Story Starters
For this final step of the first day (hopefully) of pre-writing, I think up five different scenarios introduce the cast of characters and/or set up the central conflict of the story.  I usually go into this stage having a clear idea of the start that I want to use, but work at coming up with four others as well, and find that it helps me think about the setting and characters in a different way, even if I end up going with my original plan.

I worked through these steps this morning, and was happy to find that the ideas came freely from whatever part of my brain the stories live in.  I've been thinking about this novel for a while, so I had some details and characters firmly in hand, but other needed a bit more coaxing.

This morning's work highlighted two bits of research that I have to take care of in the next week: an interview with a character analog and subject-matter expert, and a site-visit to reacquaint myself with the look and feel and smell and sound of Adirondack Great Camps.

I was most surprised to find that the story starter I had envisioned (and been happy with) months ago was not my favorite at the end of my pre-writing session.

The next session of pre-writing will involve a detailed analysis and biography and background of all of my characters, but before I can get to that I have an interview and a site-visit to take care of first.

Phone calls are on my todo list.




Happy 4th of July!

Today is an American holiday celebrating the adoption of the Declaration of Independence on July 4th, 1776. The Declaration is is a powerful and enduring document, a cornerstone of our nation's foundation and future...there are sections of it that are known more widely than any other historical document:

Words make a difference.  Writing can change the world.  

The Fourth of July, then, is a celebration not of our independence...that came later.  It is a celebration of writing and ideas and expression of beliefs...it's my favorite holiday for this reason!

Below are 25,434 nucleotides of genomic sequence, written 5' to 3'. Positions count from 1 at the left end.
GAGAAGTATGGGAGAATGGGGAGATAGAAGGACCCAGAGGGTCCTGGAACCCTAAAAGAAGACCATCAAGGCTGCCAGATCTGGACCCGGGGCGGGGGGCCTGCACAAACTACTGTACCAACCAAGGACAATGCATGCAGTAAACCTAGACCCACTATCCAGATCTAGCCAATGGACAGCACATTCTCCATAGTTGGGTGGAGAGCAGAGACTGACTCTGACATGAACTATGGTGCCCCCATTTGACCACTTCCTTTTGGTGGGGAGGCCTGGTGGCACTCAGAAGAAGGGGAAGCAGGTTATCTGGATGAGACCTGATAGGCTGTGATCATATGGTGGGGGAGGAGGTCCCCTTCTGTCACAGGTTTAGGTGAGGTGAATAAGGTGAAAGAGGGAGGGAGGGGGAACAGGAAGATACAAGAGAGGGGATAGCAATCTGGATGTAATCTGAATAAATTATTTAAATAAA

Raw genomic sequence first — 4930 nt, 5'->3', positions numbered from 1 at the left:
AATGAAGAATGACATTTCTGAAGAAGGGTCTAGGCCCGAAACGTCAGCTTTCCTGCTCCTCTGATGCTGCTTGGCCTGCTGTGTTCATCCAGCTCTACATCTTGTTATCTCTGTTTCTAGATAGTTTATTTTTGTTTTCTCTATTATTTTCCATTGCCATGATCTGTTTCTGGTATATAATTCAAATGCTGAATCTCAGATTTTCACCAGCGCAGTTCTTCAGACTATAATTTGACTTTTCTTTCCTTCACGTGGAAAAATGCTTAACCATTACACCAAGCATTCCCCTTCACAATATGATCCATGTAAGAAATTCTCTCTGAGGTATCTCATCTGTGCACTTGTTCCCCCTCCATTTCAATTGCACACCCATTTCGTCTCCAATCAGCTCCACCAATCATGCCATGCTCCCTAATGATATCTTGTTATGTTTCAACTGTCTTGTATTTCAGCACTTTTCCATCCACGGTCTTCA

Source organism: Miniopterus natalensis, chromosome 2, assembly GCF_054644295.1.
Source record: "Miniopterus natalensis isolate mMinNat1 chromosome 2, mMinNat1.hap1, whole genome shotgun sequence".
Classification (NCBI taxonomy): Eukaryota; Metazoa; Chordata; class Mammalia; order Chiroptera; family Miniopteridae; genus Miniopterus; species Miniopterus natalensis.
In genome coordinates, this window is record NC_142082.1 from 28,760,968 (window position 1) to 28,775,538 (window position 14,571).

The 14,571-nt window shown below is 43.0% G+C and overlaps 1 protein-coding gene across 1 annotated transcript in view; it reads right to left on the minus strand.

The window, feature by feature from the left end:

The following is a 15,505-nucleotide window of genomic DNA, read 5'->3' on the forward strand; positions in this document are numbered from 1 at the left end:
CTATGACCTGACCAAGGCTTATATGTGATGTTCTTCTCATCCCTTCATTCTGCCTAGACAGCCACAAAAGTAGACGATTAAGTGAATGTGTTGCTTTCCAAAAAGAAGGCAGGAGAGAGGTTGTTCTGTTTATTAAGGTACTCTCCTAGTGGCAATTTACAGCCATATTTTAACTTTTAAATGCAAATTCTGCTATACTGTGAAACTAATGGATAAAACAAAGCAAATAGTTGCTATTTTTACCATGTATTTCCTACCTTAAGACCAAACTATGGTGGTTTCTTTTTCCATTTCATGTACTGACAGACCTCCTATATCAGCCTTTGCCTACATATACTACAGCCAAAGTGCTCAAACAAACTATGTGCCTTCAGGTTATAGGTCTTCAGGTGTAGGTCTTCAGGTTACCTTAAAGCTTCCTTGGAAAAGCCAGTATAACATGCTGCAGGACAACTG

I'm celebrating today for another reason as well...my third book was published this morning.

I had always wanted to be a writer; always had ideas and plans and stories banging around in my head.  I didn't do anything about it until last summer, when I started planning, and then writing, my first novel, "Here Be Monsters".  I wrote and rewrote and edited the book, and it was published on New Year's Day of this year.  I followed it up with another, shorter, book, "Mickey Slips" in April.  My latest book, "Bound for Home", was published as of this morning.  I am in the planning stages of my next novel, "Caretakers", which should be published early in 2014.

My words and writing aren't going to change the world, but they have changed my world and my life.  I love the freedom to express and share my thoughts with the world.  I love the feeling of working with Gail, my wife, my love, my minion, on these books.  I love the indescribable joy that comes when someone enjoys my stories, and wants to talk with me about them.  

I love being a writer, and the 4th of July is my holiday!

Thanks and have a great one!



New Tyler Cunningham Novella Coming Soon!

I've been working on this latest novella for a while now...life gets in the way of my writing sometime...but it's complete now, and days away from publication as a Kindle eBook!

"Bound for Home" is a Tyler Cunningham Short, a novella of roughly 22,000 words, that takes a look at Tyler only months after his arrival in the Adirondacks; in the days during which he takes his first case as a consulting detective.

It's been polished with the help of beta-reader responses/suggestions, and grew in length by nearly 4,000 words since the first draft.  It is now in the hands of the SmartPig copy-editing minions, who should have it Kindle-ready in the coming days.

A sneak peek of the cover is available here for blog visitors...enjoy, and please buy the book!

I look forward to hearing your feedback on the book, and also to beginning work on the second novel in earnest.